Dechlorination - Explore the Science & Experts | ideXlab

Scan Science and Technology

Contact Leading Edge Experts & Companies

Dechlorination

The Experts below are selected from a list of 22866 Experts worldwide ranked by ideXlab platform

Dechlorination – Free Register to Access Experts & Abstracts

S.y. Yuan – One of the best experts on this subject based on the ideXlab platform.

  • Dechlorination of polychlorinated biphenyl congeners by anaerobic microorganisms from river sediment.
    Water environment research : a research publication of the Water Environment Federation, 2006
    Co-Authors: Bea-ven Chang, Tzu-chuan Chiu, S.y. Yuan
    Abstract:

    The microbial Dechlorination of seven kinds of polychlorinated biphbiphenyls (PCBs) by anaerobic microorganisms from river sediment was investigated. Dechlorination rates were found to be affected by the chlorine level of PCB congeners; Dechlorination rates decreased as chlorine levels increased. Dechlorination rates were fastest under methanogenic conditions and slowest under nitrate-reducing conditions. The addition of individual electron donors (acetate, pyruvate, and lactate) enhanced the Dechlorination of PCB congeners under methanogenic and sulfate-reducing conditions but delayed the Dechlorination of PCB congeners under nitrate-reducing conditions. PCB congener Dechlorination also was delayed by the addition of various polycyclic aromatic hydrocarbons (PAHs) under three reducing conditions and by surfactants, such as brij30, triton SN70, and triton N101. The results suggest that methanogen, sulfate-reducing bacteria, and nitrate-reducing bacteria all are involved in the Dechlorination of PCB congeners.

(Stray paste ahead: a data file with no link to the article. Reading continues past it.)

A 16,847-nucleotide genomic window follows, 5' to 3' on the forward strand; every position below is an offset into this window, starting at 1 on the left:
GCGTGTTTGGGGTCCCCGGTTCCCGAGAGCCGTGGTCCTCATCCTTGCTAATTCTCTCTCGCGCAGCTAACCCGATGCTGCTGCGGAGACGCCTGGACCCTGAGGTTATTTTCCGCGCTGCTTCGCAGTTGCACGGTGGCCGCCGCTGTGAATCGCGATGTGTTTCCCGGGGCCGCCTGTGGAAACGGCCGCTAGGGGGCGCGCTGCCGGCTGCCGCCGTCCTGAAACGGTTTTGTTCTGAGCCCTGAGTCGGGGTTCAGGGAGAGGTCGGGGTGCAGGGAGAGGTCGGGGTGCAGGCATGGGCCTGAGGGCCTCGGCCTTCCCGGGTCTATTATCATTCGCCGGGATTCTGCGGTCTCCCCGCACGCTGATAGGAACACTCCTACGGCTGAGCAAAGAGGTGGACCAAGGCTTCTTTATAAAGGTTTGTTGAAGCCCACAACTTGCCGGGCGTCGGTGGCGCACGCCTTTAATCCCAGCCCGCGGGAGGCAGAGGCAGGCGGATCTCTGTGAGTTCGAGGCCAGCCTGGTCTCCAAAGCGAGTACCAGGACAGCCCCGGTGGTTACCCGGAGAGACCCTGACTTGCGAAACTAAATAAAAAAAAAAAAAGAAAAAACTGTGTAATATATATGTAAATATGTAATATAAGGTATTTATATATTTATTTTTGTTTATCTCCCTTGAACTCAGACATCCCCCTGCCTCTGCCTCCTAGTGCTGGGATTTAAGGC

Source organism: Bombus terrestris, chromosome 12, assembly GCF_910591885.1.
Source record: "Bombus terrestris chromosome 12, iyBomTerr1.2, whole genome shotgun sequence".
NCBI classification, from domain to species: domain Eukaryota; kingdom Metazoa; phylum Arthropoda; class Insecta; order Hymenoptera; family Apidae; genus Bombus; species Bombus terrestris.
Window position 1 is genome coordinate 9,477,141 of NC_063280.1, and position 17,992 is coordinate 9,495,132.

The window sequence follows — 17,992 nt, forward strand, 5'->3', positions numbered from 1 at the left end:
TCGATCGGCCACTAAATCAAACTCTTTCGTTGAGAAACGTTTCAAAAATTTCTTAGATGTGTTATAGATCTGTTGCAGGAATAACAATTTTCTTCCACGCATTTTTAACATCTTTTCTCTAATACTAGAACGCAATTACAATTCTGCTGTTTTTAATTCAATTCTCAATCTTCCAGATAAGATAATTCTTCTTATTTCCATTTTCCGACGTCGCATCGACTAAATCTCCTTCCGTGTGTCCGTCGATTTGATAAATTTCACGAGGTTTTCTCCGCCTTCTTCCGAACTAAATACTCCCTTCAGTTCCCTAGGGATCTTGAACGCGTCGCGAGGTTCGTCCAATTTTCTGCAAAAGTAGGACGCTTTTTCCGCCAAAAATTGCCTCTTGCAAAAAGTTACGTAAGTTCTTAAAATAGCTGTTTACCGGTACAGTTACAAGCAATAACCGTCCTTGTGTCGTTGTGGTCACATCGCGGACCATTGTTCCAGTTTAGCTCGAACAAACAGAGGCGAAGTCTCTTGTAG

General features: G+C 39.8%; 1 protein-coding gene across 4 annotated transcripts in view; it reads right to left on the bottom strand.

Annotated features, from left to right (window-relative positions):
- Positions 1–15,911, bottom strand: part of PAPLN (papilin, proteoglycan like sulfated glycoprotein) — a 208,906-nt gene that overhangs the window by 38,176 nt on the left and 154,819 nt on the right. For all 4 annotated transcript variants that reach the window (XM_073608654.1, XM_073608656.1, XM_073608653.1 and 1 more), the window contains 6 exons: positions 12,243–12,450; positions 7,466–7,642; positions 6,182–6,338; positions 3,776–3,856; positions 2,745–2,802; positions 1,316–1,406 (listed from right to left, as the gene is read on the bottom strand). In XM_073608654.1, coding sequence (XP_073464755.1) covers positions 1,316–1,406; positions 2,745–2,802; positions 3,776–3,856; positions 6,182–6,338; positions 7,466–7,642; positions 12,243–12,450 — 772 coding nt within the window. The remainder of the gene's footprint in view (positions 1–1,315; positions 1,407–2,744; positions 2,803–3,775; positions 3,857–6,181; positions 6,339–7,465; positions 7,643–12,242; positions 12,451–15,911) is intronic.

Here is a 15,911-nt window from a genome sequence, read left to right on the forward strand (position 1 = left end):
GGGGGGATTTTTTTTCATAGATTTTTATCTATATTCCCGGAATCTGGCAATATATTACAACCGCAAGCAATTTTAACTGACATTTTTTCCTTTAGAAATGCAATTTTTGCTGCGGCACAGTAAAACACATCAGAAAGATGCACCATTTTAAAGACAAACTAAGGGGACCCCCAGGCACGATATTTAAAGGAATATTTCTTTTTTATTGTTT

• Microbial Dechlorination of 2,4,6-trichlorophenol in anaerobic sewage sludge.